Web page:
Fight or flight? – Flight increases immune gene expression but does not help to fight an infection

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Woestmann , L , Kvist , J A & Saastamoinen , M A K 2017 , ' Fight or flight? – Flight increases immune gene expression but does not help to fight an infection ' , Journal of Evolutionary Biology , vol. 30 , no. 3 , pp. 501-511 . https://doi.org/10.1111/jeb.13007

Title: Fight or flight? – Flight increases immune gene expression but does not help to fight an infection
Author: Woestmann, Luisa; Kvist, Jouni Antero; Saastamoinen, Marjo Anna Kaarina
Contributor: University of Helsinki, Biosciences
University of Helsinki, Institute of Biotechnology
University of Helsinki, Biosciences
Date: 2017-03
Language: eng
Number of pages: 11
Belongs to series: Journal of Evolutionary Biology
ISSN: 1010-061X
URI: http://hdl.handle.net/10138/194803
Abstract: Flight represents a key trait in most insects, being energetically extremely demanding, yet often necessary for foraging and reproduction. Additionally, dispersal via flight is especially important for species living in fragmented landscapes. Even though, based on life-history theory, a negative relationship may be expected between flight and immunity, a number of previous studies have indicated flight to induce an increased immune response. In this study, we assessed whether induced immunity (i.e. immune gene expression) in response to 15-min forced flight treatment impacts individual survival of bacterial infection in the Glanville fritillary butterfly (Melitaea cinxia). We were able to confirm previous findings of flight-induced immune gene expression, but still observed substantially stronger effects on both gene expression levels and life span due to bacterial infection compared to flight treatment. Even though gene expression levels of some immunity-related genes were elevated due to flight, these individuals did not show increased survival of bacterial infection, indicating that flight-induced immune activation does not completely protect them from the negative effects of bacterial infection. Finally, an interaction between flight and immune treatment indicated a potential trade-off: flight treatment increased immune gene expression in naive individuals only, whereas in infected individuals no increase in immune gene expression was induced by flight. Our results suggest that the up-regulation of immune genes upon flight is based on a general stress response rather than reflecting an adaptive response to cope with potential infections during flight or in new habitats.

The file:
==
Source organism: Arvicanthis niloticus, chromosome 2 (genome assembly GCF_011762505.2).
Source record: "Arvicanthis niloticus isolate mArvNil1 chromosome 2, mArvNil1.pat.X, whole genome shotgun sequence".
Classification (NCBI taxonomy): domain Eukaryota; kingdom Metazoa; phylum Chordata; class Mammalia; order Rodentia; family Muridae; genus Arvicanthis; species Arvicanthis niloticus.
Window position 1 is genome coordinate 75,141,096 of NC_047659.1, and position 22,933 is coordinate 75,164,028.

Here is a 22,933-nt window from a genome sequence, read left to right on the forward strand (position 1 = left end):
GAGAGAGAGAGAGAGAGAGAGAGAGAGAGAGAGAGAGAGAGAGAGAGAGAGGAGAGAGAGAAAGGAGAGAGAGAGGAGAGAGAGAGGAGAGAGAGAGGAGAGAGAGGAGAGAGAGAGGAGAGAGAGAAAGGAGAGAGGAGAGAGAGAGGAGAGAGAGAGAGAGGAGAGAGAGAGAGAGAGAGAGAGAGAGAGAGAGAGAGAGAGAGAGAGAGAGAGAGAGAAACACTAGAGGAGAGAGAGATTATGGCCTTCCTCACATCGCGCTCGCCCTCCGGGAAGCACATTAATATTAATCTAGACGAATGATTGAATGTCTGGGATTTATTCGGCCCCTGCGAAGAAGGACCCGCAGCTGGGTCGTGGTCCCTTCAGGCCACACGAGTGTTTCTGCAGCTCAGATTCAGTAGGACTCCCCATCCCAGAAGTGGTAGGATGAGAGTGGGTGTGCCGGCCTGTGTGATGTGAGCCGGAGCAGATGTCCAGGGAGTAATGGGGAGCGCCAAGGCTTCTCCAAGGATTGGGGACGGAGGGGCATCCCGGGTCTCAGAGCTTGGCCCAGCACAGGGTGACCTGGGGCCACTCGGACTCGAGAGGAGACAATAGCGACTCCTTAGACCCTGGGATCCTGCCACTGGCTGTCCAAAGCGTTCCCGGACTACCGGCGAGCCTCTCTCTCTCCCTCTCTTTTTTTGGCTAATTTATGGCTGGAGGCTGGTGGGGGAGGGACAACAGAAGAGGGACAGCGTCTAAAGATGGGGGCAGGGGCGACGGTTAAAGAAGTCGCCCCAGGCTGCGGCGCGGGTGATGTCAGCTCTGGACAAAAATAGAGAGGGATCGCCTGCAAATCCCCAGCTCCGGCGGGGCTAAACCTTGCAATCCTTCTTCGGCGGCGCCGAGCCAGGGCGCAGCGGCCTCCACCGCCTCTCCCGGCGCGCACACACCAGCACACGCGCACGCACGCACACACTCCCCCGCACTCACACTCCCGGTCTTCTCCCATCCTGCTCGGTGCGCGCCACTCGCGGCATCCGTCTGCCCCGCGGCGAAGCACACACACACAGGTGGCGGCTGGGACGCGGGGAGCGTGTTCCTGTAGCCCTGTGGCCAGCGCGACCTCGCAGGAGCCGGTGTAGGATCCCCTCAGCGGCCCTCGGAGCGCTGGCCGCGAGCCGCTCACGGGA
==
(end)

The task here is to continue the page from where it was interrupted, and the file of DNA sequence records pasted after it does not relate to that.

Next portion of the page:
Subject: 1181 Ecology, evolutionary biology
gene expression
immune response
insect flight
Melitaea cinxia
APOLIPOPHORIN-III
NODULE FORMATION
INNATE IMMUNITY
BOMBYX-MORI
ACTIVATION
OCTOPAMINE
DROSOPHILA
DISPERSAL
MIGRATION
DEFENSE
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